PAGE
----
It’s not that I haven’t written novels of my own. Well, participated in NaNoWriMo at least.
So I wrote something of my own, thinking, so there! >(
But I still wonder if I’m any good.
However, it’s this “writing what I want to read” crux that probably has me stuck in a seemingly endless loop of ficcing. I could get ridiculously into why PW Happened In A Big Way to Liam K. Billiamson, but I’m pretty sure that’s not interesting, or at least better saved for another day’s essay. What it boils down to is this: something about these characters stuck with me. I felt like they were my friends, more real than anything in my old fandom had felt a long time, even though my old fandom involved real people! Or the shared image of real people, but I digress.
It’s really my friend extremis who’s responsible. She linked me to the kink meme while I was still completing the second game, I believe. And it was surfing for P/E porn that I found it. The prompt.
Connecting it to experiences in my own life and those of friends, I could immediately imagine how things unfolded. The cast of the game was so present in my mind it practically wrote itself. And thus, before I’d even finished all the games, the first half of Some Boys Are Different was posted for the whole world to see. And… people liked it.
It was the first thing I’d written in ages. The first time I’d written something substantial without someone making fun of me, telling me I was doing it wrong, and me believing them, in years. I wrote fanfiction, and no one made fun of me, and the internet did not explode, and I did not gain 100lbs and revisit my adolescence through terrible acne. I hadn’t lost any grip on reality. I was living an okay, normal life even though I was now a kink meme contributor.
It was weird. People were so nice that I almost didn’t understand it. And from then on, I was totally hooked.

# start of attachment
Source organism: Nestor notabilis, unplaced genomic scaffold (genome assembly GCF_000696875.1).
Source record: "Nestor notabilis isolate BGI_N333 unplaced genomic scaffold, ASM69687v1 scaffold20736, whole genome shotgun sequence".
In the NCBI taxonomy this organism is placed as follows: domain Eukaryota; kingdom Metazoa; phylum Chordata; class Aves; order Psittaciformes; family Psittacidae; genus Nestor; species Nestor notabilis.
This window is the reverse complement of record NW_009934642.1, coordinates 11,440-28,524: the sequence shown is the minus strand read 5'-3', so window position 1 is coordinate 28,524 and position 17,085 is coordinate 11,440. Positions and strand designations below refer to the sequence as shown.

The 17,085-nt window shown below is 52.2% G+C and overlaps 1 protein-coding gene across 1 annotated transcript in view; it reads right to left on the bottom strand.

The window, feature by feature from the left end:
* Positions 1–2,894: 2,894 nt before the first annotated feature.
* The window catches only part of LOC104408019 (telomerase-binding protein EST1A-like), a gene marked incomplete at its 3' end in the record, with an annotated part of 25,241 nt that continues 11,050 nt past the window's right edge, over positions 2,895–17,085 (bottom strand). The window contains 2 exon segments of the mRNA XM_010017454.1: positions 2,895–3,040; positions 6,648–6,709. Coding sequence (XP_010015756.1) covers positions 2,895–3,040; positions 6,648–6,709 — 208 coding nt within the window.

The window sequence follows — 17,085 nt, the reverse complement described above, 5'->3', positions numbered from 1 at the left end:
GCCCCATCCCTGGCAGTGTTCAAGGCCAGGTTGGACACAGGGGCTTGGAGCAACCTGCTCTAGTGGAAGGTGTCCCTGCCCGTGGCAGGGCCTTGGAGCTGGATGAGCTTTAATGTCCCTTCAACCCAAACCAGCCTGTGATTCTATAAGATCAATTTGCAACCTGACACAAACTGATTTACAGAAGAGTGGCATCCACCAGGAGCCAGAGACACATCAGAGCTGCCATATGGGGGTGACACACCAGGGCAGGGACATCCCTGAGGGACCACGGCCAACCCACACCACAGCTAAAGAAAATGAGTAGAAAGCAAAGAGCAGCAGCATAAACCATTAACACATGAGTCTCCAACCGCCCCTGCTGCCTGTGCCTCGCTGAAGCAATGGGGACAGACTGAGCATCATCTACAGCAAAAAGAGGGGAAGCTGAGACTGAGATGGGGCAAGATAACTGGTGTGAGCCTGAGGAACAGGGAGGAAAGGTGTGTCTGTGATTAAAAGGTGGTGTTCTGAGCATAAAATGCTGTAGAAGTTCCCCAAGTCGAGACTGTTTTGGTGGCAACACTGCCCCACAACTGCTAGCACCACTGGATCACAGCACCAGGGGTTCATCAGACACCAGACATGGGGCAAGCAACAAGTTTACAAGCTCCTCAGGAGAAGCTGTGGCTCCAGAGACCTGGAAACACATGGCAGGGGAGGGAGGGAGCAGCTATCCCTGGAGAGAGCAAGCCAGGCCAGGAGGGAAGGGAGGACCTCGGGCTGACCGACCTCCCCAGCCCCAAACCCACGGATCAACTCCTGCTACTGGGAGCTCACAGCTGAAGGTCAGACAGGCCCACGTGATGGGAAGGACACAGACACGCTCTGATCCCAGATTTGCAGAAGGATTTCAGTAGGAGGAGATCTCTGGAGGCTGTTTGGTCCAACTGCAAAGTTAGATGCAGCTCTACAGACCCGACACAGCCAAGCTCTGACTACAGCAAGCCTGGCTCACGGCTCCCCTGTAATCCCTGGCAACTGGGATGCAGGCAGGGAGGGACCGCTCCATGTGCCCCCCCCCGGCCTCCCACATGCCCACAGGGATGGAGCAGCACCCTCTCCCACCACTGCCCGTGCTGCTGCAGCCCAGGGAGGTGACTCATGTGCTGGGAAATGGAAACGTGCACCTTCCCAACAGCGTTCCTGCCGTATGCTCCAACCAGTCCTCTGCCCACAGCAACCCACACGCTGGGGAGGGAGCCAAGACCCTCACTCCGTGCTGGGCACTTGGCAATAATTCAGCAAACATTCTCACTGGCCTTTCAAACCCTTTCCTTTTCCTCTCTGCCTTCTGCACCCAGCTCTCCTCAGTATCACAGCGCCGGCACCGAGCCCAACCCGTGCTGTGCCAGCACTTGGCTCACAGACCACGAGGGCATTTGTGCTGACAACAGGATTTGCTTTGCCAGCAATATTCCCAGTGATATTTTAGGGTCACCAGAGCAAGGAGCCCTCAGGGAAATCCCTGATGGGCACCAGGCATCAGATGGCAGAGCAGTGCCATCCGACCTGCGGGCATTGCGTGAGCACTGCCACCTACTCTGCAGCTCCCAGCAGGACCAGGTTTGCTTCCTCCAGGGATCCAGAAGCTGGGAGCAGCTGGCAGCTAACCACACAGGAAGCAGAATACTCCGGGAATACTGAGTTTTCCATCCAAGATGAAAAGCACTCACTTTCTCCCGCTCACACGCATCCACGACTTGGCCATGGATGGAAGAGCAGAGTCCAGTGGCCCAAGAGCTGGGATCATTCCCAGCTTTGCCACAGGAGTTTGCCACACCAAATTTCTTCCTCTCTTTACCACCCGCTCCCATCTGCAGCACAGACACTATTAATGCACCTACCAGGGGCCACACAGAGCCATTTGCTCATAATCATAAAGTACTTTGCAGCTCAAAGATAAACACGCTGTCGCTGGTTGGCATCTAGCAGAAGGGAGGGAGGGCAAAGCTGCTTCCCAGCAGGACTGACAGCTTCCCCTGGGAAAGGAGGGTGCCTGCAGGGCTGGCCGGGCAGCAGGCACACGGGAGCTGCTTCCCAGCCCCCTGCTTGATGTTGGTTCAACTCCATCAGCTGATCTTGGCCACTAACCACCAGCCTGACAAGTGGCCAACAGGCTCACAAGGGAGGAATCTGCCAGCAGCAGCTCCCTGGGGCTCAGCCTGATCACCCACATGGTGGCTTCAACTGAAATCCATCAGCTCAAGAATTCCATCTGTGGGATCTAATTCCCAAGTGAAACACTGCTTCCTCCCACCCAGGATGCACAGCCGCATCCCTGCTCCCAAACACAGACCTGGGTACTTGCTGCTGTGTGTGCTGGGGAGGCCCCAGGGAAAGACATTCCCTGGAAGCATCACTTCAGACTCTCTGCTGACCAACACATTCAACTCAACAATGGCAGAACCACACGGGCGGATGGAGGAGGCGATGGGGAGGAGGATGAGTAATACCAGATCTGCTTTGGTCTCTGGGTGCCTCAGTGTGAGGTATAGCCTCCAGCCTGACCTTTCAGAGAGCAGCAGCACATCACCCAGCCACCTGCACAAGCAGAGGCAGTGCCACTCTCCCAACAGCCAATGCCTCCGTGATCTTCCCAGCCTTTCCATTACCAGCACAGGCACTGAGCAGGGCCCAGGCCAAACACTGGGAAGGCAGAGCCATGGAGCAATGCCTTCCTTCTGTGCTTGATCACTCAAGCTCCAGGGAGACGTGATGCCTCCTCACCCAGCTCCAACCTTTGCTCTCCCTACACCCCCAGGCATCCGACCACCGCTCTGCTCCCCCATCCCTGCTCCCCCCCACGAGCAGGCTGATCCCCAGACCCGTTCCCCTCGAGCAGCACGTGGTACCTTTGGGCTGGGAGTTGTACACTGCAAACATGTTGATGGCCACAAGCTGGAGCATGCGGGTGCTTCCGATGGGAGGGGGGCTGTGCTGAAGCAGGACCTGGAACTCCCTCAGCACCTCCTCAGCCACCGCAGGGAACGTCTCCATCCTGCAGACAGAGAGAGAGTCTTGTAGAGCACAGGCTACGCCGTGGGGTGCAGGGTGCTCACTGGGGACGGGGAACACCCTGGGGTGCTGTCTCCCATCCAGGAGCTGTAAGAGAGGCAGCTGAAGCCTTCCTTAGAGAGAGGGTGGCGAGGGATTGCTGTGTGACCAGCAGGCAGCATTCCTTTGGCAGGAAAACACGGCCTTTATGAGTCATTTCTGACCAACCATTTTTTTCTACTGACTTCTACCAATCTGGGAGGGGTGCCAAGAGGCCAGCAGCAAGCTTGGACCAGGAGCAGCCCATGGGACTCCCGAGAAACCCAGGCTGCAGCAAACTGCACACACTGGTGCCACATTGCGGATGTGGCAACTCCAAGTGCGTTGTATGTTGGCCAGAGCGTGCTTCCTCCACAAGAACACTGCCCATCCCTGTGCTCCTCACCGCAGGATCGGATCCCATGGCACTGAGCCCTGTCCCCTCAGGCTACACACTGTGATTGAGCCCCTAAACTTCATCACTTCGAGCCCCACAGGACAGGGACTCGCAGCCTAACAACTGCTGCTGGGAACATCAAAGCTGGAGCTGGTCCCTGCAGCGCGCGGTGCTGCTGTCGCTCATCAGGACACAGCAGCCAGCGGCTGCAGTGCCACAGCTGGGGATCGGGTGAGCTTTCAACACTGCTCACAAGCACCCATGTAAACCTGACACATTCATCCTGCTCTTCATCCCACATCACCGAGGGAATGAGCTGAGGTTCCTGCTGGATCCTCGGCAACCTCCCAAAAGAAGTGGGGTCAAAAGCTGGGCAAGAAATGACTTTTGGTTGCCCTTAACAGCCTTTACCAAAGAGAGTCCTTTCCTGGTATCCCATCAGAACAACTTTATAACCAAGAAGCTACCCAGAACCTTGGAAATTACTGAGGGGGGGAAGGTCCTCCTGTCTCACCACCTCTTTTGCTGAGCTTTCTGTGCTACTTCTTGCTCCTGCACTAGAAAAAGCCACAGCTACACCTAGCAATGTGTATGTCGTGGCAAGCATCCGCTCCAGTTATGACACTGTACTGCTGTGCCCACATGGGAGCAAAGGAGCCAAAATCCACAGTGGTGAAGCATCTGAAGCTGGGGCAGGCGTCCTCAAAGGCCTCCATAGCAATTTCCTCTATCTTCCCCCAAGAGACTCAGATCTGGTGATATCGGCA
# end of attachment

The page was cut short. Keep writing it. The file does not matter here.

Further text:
When I’m asked why I do it, I usually say it’s because I like interacting with my readers immediately. You get that little ego boost right then and there. But it’s more than that. You begin to feel these characters are part of you, and you want to see them through all of the colors of their emotions. You want to see them happy, but for me, I want to see them suffer through their problems as well. Because I want them to really understand the joys of life. I am taking on more of a role than a passive player of a game; I’m taking on the godlike role of giving them further purpose, and finding them happiness and meaning.
When people ask why I don’t tell my stories anymore, well, I know exactly why. I can’t say it’s the same for everyone across the board, but it is for me. It’s an issue of confidence.
It isn’t that the PW characters (or Last Exile, or Ouran, or whatever) mean more to me than the ones I’ve created. It’s because the writing and relationship one creates with the characters is so damned personal. For many reasons, I just can’t bring myself to have those conversations with myself so directly. Instead, I filter them through someone else’s visions: these are someone else’s dreams, not mine alone. I can approach whatever themes I like, but I don’t feel the horrible, anxiety-giving freedom of a world created solely by me. Sometimes, it’s nice to color within the lines, even if you make the grass purple.
Tons of great painters started out copying other people’s works, after all.
I don’t think that there’s anything wrong with fanfiction. Obviously. I don’t think that it’s keeping great authors from writing their opus. I believe every story has its time and will be told when its ready. If people aren’t writing them now, then it’s not time.
While it’s flattering to hear from people that they really want to read something original by me, I’m not done telling my stories about Phoenix and Edgeworth. Machi’s still got a lot to him. I haven’t begun to scratch the surface of Klavier and Daryan. And I absolutely want to spend more time with Wocky.
As long it makes me happy, then what’s the harm, right? Especially with the added bonuses of these great friends I’ve made, and knowing what I write makes people happy.
It’s something I worry I’ll outgrow someday. Knowing shortly after posting that you’ve made someone’s day. Getting an in-depth note from someone across the sea about your work. Perhaps this is what others fear: I’m really, really comfortable here, and writing is supposed to be agonizing and tragic and alienating.
Instead, in this fandom, it’s been rewarding, fun and improved me as a writer. I’m not dismissing the idea that it makes me a loser, but just as I always have said to people who made fun of me: what have you written lately?
Ace Attorney made me fall in love with writing again. I’m so glad to fic.